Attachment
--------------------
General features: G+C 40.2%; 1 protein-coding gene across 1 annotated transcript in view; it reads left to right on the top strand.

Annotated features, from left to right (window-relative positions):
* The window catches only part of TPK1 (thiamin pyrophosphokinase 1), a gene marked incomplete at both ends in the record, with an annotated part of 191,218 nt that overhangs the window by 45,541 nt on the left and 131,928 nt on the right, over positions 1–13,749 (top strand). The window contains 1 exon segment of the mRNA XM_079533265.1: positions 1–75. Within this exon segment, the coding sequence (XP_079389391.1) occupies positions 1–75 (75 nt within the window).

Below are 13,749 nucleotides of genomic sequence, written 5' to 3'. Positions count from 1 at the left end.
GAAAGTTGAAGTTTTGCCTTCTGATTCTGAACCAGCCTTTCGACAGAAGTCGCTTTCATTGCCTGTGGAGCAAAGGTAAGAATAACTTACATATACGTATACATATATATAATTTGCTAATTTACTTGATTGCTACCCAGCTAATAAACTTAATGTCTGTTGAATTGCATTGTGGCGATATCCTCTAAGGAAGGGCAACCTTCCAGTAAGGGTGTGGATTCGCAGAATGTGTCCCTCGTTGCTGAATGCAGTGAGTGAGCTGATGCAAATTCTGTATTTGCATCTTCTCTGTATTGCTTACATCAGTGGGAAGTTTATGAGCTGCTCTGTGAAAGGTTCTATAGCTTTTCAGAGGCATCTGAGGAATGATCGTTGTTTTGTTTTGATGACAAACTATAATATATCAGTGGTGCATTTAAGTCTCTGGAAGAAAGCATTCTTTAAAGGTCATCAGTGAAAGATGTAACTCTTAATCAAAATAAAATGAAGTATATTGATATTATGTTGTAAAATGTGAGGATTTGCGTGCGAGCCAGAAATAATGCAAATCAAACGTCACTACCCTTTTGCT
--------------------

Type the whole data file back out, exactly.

General features: G+C 40.2%; 1 protein-coding gene across 1 annotated transcript in view; it reads left to right on the top strand.

Annotated features, from left to right (window-relative positions):
* The window catches only part of TPK1 (thiamin pyrophosphokinase 1), a gene marked incomplete at both ends in the record, with an annotated part of 191,218 nt that overhangs the window by 45,541 nt on the left and 131,928 nt on the right, over positions 1–13,749 (top strand). The window contains 1 exon segment of the mRNA XM_079533265.1: positions 1–75. Within this exon segment, the coding sequence (XP_079389391.1) occupies positions 1–75 (75 nt within the window).

Below are 13,749 nucleotides of genomic sequence, written 5' to 3'. Positions count from 1 at the left end.
GAAAGTTGAAGTTTTGCCTTCTGATTCTGAACCAGCCTTTCGACAGAAGTCGCTTTCATTGCCTGTGGAGCAAAGGTAAGAATAACTTACATATACGTATACATATATATAATTTGCTAATTTACTTGATTGCTACCCAGCTAATAAACTTAATGTCTGTTGAATTGCATTGTGGCGATATCCTCTAAGGAAGGGCAACCTTCCAGTAAGGGTGTGGATTCGCAGAATGTGTCCCTCGTTGCTGAATGCAGTGAGTGAGCTGATGCAAATTCTGTATTTGCATCTTCTCTGTATTGCTTACATCAGTGGGAAGTTTATGAGCTGCTCTGTGAAAGGTTCTATAGCTTTTCAGAGGCATCTGAGGAATGATCGTTGTTTTGTTTTGATGACAAACTATAATATATCAGTGGTGCATTTAAGTCTCTGGAAGAAAGCATTCTTTAAAGGTCATCAGTGAAAGATGTAACTCTTAATCAAAATAAAATGAAGTATATTGATATTATGTTGTAAAATGTGAGGATTTGCGTGCGAGCCAGAAATAATGCAAATCAAACGTCACTACCCTTTTGCT